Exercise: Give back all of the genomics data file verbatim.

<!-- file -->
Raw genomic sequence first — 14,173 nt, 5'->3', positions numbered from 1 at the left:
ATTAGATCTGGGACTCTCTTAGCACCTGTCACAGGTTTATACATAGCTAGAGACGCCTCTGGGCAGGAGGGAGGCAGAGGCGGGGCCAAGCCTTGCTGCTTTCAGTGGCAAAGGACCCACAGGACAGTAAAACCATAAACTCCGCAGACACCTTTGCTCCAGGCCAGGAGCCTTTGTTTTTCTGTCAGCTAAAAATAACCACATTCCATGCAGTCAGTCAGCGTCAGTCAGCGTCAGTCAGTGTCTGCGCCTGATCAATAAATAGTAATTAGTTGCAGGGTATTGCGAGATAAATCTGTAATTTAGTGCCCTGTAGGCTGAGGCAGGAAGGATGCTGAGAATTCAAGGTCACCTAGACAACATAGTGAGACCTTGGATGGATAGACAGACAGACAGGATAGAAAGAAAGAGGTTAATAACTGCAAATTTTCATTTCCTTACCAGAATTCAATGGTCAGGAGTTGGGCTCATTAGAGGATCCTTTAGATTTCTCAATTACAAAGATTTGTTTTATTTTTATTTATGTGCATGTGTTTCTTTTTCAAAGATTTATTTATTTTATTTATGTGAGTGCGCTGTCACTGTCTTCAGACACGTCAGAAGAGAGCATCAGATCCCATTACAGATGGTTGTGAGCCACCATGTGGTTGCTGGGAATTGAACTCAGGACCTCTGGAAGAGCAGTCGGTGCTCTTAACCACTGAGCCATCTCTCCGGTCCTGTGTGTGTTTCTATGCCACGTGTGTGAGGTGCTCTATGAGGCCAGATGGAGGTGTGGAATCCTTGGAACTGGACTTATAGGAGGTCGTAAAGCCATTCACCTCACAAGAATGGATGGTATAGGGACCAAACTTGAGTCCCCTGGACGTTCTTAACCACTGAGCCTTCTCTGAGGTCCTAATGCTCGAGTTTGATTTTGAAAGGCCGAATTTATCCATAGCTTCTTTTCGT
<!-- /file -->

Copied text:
Raw genomic sequence first — 14,173 nt, 5'->3', positions numbered from 1 at the left:
ATTAGATCTGGGACTCTCTTAGCACCTGTCACAGGTTTATACATAGCTAGAGACGCCTCTGGGCAGGAGGGAGGCAGAGGCGGGGCCAAGCCTTGCTGCTTTCAGTGGCAAAGGACCCACAGGACAGTAAAACCATAAACTCCGCAGACACCTTTGCTCCAGGCCAGGAGCCTTTGTTTTTCTGTCAGCTAAAAATAACCACATTCCATGCAGTCAGTCAGCGTCAGTCAGCGTCAGTCAGTGTCTGCGCCTGATCAATAAATAGTAATTAGTTGCAGGGTATTGCGAGATAAATCTGTAATTTAGTGCCCTGTAGGCTGAGGCAGGAAGGATGCTGAGAATTCAAGGTCACCTAGACAACATAGTGAGACCTTGGATGGATAGACAGACAGACAGGATAGAAAGAAAGAGGTTAATAACTGCAAATTTTCATTTCCTTACCAGAATTCAATGGTCAGGAGTTGGGCTCATTAGAGGATCCTTTAGATTTCTCAATTACAAAGATTTGTTTTATTTTTATTTATGTGCATGTGTTTCTTTTTCAAAGATTTATTTATTTTATTTATGTGAGTGCGCTGTCACTGTCTTCAGACACGTCAGAAGAGAGCATCAGATCCCATTACAGATGGTTGTGAGCCACCATGTGGTTGCTGGGAATTGAACTCAGGACCTCTGGAAGAGCAGTCGGTGCTCTTAACCACTGAGCCATCTCTCCGGTCCTGTGTGTGTTTCTATGCCACGTGTGTGAGGTGCTCTATGAGGCCAGATGGAGGTGTGGAATCCTTGGAACTGGACTTATAGGAGGTCGTAAAGCCATTCACCTCACAAGAATGGATGGTATAGGGACCAAACTTGAGTCCCCTGGACGTTCTTAACCACTGAGCCTTCTCTGAGGTCCTAATGCTCGAGTTTGATTTTGAAAGGCCGAATTTATCCATAGCTTCTTTTCGT